Unfortunately, a lot of what's good in Delhi Belly is somewhat offset by the amount of ‘toilet’ humor. If comedy outside the restroom is driven by subtlety, it’s the explicitness of incorporating traveler's diarrhea (yes, condition's called 'Delhi Belly' apparently) into the film that could lead one to believe that class, not what’s crass, is the bigger concern here. If you don’t have an appetite for that kind of humor, stay away. Of course, if you don’t have an appetite for the kind of language that #U*Q$ up the living daylights out of some purists, stay away.
If you’re okay with the aforementioned disclaimers, check this out. It’s different in how it achieves what it achieves, but no matter what is said about it, it’s the familiar elements we appreciate in quality cinema – plot, writing, timing -- that make it what it is, despite how hard it tries to differentiate because of a perceived boldness that’s supposed to spark a new trend in Hindi film of more boldness for the sake of boldness. (Refer to this discussion on what's bold and what's not.)
Check the tide when it comes to the amount of profanity that’s used, Bollywood. This is one trend you’re better off not flowing with, like the water supply in the apartment building whose collapse was imminent.
Shit happens, alright. It's why we need to move beyond (sh)it.
Film Rating: 3.5/5 -- Good, “time-pass” entertainer
Music Rating: 3.5/5
Catchy tunes, great integration, excellent background score
My Classification: R
For language, sex, toilet humor
99 (2009) is a film I’ve been meaning to recommend for a while. A lot of the good I say about Delhi Belly applies here. While it’s slower than Delhi Belly, it’s as intelligent and engaging (if not more), and per my reaction while watching it, way more hilarious and with better (and more), good performances. It also has a character named D.K., for what it’s worth.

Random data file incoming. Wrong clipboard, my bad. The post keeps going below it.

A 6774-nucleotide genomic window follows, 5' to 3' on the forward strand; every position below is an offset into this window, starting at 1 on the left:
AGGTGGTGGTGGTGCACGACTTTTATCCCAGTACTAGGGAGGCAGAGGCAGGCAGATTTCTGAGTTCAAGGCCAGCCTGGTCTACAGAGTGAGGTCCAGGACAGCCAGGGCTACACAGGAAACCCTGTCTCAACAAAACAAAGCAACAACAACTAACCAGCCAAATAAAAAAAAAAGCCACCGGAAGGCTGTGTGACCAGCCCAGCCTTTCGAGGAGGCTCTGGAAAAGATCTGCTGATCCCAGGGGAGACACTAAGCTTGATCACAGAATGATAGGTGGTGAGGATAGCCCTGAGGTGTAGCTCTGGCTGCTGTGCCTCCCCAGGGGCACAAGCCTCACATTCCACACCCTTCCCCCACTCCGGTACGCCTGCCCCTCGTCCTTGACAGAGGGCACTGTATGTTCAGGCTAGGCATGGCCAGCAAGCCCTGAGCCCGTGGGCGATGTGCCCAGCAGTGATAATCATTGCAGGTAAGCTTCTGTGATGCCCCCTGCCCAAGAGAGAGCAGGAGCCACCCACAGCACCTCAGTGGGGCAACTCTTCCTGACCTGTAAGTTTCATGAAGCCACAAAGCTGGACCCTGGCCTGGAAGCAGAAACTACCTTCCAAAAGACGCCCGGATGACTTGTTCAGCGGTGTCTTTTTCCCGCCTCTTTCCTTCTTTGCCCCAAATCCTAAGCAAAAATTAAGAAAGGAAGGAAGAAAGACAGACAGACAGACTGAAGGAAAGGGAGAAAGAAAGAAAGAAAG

Two friends -- Kunal Khemu and Cyrus Broacha -- run an illegal SIM-card duplicating business. As they're about to get busted, they rob a car, meet with an accident in it, and must reimburse a bookie (Mahesh Manjrekar) for damages. We go from Mumbai to Delhi, from an attempted escape to betting, and trust veterans Boman Irani and Vinod Khanna to steal the show from the other dependable actors through it. Simone Singh and Soha Ali Khan pitch in with good performances. Amit Mistry is the big find here. There are several scenes where he makes an excellent case for his casting in future comedies. Here’s my favorite (rated R for language; no subtitles here):
Several unforced and circumstantial moments of genuine comedy, often products of the kind of sarcasm that works because of its timing, make this entertaining, hilarious, and memorable. It’s also a more encouraging sample from contemporary, stylish Bollywood comedy that works as much for its restrained performances as it does for its writing. It’s as dialogue-driven as any other, with delivery that is, in most cases, just brilliant. Very well done, and a tide we need to see more flow with!
Movie Rating: 4/5 – Excellent!
My Classification: R for language.